Peopling the Planet
Not long ago, the story was simple. A vanguard of modern humans left their African birthplace 50,000–60,000 years ago and quickly conquered Asia. They turned left into Europe some 40,000 years ago, later crossing the Bering Strait and marching southward into the Americas. With their advance, Neanderthals and other earlier peoples dwindled and vanished.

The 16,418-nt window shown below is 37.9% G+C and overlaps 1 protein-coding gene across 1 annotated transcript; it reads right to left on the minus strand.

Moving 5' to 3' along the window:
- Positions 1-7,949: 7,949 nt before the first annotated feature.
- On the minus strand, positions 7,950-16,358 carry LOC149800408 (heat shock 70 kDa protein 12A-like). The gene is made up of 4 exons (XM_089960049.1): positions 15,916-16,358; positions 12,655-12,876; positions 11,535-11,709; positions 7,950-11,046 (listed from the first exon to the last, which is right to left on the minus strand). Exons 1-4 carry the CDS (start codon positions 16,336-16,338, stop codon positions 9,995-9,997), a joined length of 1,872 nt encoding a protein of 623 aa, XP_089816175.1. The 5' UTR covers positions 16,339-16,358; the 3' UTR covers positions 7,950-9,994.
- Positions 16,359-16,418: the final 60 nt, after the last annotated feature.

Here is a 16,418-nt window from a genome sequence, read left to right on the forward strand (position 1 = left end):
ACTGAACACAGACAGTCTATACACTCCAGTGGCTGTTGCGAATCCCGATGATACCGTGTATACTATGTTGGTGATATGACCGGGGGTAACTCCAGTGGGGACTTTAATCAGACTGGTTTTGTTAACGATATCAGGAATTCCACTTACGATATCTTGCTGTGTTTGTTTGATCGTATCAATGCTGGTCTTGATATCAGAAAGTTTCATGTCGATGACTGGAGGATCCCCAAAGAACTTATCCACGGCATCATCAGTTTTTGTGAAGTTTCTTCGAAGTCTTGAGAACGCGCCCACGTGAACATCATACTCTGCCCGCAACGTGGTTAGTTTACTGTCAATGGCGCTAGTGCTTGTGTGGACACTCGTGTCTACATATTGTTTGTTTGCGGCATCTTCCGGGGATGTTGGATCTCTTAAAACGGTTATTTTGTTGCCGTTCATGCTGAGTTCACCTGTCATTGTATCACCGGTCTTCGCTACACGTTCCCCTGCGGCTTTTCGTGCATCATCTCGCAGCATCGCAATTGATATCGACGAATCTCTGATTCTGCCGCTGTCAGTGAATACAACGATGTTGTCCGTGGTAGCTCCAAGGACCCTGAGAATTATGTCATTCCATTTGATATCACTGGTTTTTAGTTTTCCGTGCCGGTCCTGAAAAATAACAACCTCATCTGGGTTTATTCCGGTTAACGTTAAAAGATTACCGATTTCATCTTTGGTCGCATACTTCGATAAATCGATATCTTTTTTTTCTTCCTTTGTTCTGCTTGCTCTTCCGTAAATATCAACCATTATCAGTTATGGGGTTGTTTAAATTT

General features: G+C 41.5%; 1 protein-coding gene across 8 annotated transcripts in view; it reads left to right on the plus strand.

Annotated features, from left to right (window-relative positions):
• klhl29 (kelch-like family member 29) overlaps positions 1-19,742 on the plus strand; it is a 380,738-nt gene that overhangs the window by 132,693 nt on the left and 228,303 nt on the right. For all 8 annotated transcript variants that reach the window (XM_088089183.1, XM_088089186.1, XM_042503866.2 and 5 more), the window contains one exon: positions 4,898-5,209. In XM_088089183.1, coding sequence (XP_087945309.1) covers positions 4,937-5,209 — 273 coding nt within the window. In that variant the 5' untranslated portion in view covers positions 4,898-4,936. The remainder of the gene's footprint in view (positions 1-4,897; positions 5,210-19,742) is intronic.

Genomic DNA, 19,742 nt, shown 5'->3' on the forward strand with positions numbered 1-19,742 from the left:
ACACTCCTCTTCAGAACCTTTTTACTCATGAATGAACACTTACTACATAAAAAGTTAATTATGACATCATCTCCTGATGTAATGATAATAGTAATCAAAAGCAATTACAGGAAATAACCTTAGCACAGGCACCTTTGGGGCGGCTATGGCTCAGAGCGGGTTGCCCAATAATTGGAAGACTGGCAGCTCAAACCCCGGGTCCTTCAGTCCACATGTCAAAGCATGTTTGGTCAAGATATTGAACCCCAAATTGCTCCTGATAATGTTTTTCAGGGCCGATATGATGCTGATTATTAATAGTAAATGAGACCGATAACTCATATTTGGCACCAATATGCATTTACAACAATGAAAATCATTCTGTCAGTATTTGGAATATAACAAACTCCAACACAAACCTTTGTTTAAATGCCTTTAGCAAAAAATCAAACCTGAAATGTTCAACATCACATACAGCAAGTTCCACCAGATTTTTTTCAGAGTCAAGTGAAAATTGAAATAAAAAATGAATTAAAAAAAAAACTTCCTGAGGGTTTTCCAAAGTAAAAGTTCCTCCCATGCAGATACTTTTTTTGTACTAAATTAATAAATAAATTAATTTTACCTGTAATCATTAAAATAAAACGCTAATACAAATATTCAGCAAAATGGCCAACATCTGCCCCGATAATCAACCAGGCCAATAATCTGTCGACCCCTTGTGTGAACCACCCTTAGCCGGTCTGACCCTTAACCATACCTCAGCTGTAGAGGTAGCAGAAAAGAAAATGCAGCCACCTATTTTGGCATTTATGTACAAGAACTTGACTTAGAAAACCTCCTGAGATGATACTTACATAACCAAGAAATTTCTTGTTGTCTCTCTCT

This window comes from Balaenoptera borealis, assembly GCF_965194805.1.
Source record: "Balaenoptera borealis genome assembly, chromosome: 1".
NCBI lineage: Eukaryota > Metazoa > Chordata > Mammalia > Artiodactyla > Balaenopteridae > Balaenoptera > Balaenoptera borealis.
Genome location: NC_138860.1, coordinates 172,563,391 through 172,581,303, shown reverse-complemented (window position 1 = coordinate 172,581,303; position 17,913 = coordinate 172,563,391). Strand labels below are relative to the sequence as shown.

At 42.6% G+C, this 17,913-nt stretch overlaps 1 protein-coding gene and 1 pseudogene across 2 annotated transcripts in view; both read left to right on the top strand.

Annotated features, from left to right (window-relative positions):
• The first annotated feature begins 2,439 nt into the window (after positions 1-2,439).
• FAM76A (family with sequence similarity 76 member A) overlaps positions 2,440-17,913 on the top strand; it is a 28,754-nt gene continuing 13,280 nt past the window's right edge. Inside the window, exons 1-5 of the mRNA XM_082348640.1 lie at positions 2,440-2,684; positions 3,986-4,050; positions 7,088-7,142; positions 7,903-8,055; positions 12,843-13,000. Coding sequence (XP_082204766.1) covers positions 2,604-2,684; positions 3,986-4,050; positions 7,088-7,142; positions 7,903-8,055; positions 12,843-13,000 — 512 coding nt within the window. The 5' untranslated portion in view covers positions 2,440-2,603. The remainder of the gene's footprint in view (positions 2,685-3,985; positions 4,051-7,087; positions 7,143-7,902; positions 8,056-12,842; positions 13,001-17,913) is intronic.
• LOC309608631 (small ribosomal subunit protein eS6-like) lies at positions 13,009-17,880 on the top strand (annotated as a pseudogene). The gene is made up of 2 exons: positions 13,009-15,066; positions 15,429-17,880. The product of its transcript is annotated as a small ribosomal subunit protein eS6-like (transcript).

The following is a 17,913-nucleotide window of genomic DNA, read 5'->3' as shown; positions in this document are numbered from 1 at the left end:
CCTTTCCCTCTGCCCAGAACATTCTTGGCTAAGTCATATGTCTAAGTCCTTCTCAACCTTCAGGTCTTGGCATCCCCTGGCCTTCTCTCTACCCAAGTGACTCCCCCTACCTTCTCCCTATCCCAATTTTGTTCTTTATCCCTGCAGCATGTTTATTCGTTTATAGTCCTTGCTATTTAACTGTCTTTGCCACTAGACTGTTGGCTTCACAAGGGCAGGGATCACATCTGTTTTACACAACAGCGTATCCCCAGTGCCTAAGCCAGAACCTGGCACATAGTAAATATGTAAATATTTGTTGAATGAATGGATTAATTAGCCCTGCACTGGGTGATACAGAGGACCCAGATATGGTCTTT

But in the past five years, the picture has grown more complex — and more interesting. Few question the idea that modern humans are all emigrants from Africa. But when their journey began, when it ended and what they did along the way makes for a deepening mystery. Discoveries on the Arabian peninsula, for example, show that modern humans were camped on the doorstep of Asia more than 100,000 years ago, nearly twice as long ago as anyone thought. If they went farther at that early date, their presence would explain a smattering of ambiguous artefacts and fossils around Asia.